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Fate!  A primer for Sox Fans.
by Hal Vickery

Is there anyone left who holds out any hope for the 2004 White Sox?  Let’s have a show of hands.  Come on!  I know there has to be somebody!  No?   

That’s what distinguishes Sox fans (at least those who have been around the block a couple of times) from fans of that other team.  We actually realize when the season is over. 

Sure a few of us held out hope even when Frank Thomas and Magglio Ordoñez both went down with season-ending injuries.  Those were generally the ones who haven’t been Sox fans all that long.  For those of us who have watched this club for a few decades, those injuries were the indication that it was time to place whatever shreds of hope we’ve managed to save over the years on Lovey Smith and the Bears. 

Sox fans know from experience that H. Vickery’s law is true.  For those of you who are not familiar with it, here is some history.  The reason I’ve attached my first initial to the name is because my father used to invoke what his friends called Vickery’s law.  It’s one we’re all familiar with:  “There are more horse’s asses in the world than there are horses.”   

Parenthetically, I’ve since stated H. Vickery’s corollary to Vickery’s law:  “Most of them are Cubs fans.” 

But back to the point.  H. Vickery’s law simply stated is, “Whenever anything good happens to the Chicago White Sox, disaster will soon follow.” 

Now, we’re not talking about bad luck.  We’re talking absolute disaster.  The disasters could be of the natural variety, but many of them have been man-made.  Here are just a few examples: 

In 1906, the hitless wonders came out of nowhere to win the American League championship and then surprised the Cubs (who won 116 games that year) in the World Series taking them 4-2.  In gratitude Charles Comiskey gave all of his players a bonus.  Then when the realization of what he had done sank in, he promptly made that “bonus” an advance on his players’ 1907 salaries.  Needless to say, his disgruntled players  were not happy, and their play showed it as they dropped to third place.  The Sox would wait 11 years for another pennant. 

Before the 1917 season Comiskey built his best team, a 100-game winner that beat the Giants 4-2 in the World Series.  The next year the draft or wartime industries broke up that team and the Sox finished sixth. 

Okay, so they were back together in 1919, and they finished first again.  But of course, several of the players, particularly those without signing bonuses attached to their contracts, decided they could make more money by throwing the World Series than by playing straight for their boss.  A week before the 1920 season ended, the scandal broke, and a team that boasted four 20-game winners lost two of those pitchers and two-thirds of their outfield, and half their infield.  The Sox did not win the 1920 pennant and they would not win another pennant until 1959. 

However, J. Louis Comiskey managed to put together a pretty fair team in the late ‘30s that included a young pitcher named Monty Stratton and a second baseman named Jackie Hayes.  They even finished over .500 a couple of years.  Of course, that couldn’t last.  Stratton blew off his leg in a hunting accident and Hayes went blind.  The Sox went back into the doldrums.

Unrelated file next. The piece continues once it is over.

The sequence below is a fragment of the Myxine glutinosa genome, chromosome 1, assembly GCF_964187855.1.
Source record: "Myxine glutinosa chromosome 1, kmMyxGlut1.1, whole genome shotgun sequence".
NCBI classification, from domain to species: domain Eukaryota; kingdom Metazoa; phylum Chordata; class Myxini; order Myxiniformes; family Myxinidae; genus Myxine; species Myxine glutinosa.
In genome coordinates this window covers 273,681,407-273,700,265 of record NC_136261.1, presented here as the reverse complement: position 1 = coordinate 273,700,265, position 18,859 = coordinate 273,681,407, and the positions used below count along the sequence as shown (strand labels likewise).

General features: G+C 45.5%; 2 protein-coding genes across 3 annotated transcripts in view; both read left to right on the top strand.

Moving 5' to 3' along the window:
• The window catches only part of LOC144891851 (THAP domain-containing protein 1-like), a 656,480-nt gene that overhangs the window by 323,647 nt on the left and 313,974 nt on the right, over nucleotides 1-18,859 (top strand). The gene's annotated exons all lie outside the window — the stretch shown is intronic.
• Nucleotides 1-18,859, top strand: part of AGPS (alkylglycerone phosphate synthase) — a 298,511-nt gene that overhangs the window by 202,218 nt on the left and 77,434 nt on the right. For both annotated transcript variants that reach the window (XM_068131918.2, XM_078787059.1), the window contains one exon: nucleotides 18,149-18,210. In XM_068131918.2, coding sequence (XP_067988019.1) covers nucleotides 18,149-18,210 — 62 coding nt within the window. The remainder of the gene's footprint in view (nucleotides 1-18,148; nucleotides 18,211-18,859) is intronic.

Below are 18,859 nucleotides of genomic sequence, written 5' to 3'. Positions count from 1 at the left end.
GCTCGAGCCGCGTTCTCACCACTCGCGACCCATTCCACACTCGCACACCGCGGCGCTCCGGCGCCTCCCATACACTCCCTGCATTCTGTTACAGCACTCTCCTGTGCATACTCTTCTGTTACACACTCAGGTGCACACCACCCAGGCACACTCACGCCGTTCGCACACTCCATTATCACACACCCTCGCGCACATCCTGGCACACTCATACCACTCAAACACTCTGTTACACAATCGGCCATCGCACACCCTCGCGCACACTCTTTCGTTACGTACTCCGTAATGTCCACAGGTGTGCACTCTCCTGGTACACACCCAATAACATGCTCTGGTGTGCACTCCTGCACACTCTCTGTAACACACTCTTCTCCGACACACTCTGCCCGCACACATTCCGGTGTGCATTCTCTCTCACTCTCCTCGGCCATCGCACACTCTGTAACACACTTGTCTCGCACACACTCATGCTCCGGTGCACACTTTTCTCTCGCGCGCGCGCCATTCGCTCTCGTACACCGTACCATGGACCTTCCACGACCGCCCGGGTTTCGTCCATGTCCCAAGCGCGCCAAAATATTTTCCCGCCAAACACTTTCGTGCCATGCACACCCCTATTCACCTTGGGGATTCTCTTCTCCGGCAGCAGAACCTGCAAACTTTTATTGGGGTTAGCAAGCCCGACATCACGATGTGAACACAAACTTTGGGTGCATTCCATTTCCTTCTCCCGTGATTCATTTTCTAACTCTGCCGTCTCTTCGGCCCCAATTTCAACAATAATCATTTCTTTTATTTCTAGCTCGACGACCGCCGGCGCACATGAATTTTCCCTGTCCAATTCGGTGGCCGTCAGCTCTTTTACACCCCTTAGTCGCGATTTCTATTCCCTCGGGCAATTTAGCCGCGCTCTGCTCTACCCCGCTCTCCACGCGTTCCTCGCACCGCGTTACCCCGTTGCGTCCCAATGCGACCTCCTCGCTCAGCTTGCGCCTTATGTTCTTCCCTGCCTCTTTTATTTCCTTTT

When the Sox finally did manage to win a pennant, their recently arrived owner, Bill Veeck decided that pitching and defense were not the answer to beat the Yankees.  He traded the best players in his farm system for a bunch of aging sluggers.  The Sox dropped to third place in 1960.  They have yet to win another pennant. 

Most readers are familiar with the disaster of 1984 that followed on the heals of the Sox winning their division by 20 games in ’83.  Some would say the disaster really came in the ’83 LCS under the names of Tito Landrum and Jerry Dybzynski.   

Then there was 1994.  The Sox had won the division in ’93 and were leading their division by a game when MLB’s owners, reportedly led by none other than Jerry Reinsdorf, decided to force the MLB Players Association to strike.  This not only cost the Sox a chance at the World Series, but the ’95 team came out flat, Robin Ventura played horrible defense for the first month of the season, and the finished with a record of 68-76. 

This year is no exception.  The Sox put together a team of sluggers.  Kenny Williams and Jerry Reinsdorf brought in Ozzie Guillen to change some attitudes.  Things seemed to be going well when Willie Harris either didn’t hear or ignored Magglio Ordoñez calling him off a pop fly.  Some minor damage to his knee soon turned into bone marrow edema, and Ordoñez was forced to call it a season. 

Of course Frank Thomas was theire to pick up the slack, until he sustained a stress fracture in his ankle that ended his season.  Suddenly a team that was built around the home run lost its two biggest sluggers.   

What started out as a new beginning became just one more example of H. Vickery’s law. 

Editor's Note: Hal Vickery has been a White Sox fan since 1955 when he was five years old. For much of that time he also had a secondary rooting interest in the Cubs, which he has shown the good sense to abandon. When not cheering for or writing about the Sox, Hal teachers chemistry and physics at North Boone High School, in Poplar Grove, IL. Hal commutes there daily from Joliet, where he lives with his wife Lee, and their dog, Buster T. Beagle. Hal's opinions are not necessarily those of North Boone High School, his wife, or Buster T. Beagle. You can write Hal at

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